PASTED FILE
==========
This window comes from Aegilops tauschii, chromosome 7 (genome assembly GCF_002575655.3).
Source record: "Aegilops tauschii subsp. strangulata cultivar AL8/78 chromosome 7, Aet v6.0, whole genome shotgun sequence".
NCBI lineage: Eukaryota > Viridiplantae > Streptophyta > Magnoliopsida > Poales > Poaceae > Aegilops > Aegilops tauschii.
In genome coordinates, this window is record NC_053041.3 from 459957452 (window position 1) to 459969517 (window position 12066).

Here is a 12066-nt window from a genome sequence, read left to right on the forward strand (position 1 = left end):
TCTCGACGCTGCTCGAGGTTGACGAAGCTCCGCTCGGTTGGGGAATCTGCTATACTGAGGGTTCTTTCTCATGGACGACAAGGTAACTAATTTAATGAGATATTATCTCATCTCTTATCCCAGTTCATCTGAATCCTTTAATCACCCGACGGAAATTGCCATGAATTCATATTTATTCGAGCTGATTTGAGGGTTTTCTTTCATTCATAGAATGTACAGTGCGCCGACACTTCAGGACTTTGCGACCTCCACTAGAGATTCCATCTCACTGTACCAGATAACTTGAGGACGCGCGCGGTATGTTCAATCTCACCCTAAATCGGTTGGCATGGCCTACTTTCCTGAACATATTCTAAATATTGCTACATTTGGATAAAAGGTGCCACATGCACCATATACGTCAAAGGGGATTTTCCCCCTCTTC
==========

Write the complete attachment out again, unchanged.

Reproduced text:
This window comes from Aegilops tauschii, chromosome 7 (genome assembly GCF_002575655.3).
Source record: "Aegilops tauschii subsp. strangulata cultivar AL8/78 chromosome 7, Aet v6.0, whole genome shotgun sequence".
NCBI lineage: Eukaryota > Viridiplantae > Streptophyta > Magnoliopsida > Poales > Poaceae > Aegilops > Aegilops tauschii.
In genome coordinates, this window is record NC_053041.3 from 459957452 (window position 1) to 459969517 (window position 12066).

Here is a 12066-nt window from a genome sequence, read left to right on the forward strand (position 1 = left end):
TCTCGACGCTGCTCGAGGTTGACGAAGCTCCGCTCGGTTGGGGAATCTGCTATACTGAGGGTTCTTTCTCATGGACGACAAGGTAACTAATTTAATGAGATATTATCTCATCTCTTATCCCAGTTCATCTGAATCCTTTAATCACCCGACGGAAATTGCCATGAATTCATATTTATTCGAGCTGATTTGAGGGTTTTCTTTCATTCATAGAATGTACAGTGCGCCGACACTTCAGGACTTTGCGACCTCCACTAGAGATTCCATCTCACTGTACCAGATAACTTGAGGACGCGCGCGGTATGTTCAATCTCACCCTAAATCGGTTGGCATGGCCTACTTTCCTGAACATATTCTAAATATTGCTACATTTGGATAAAAGGTGCCACATGCACCATATACGTCAAAGGGGATTTTCCCCCTCTTC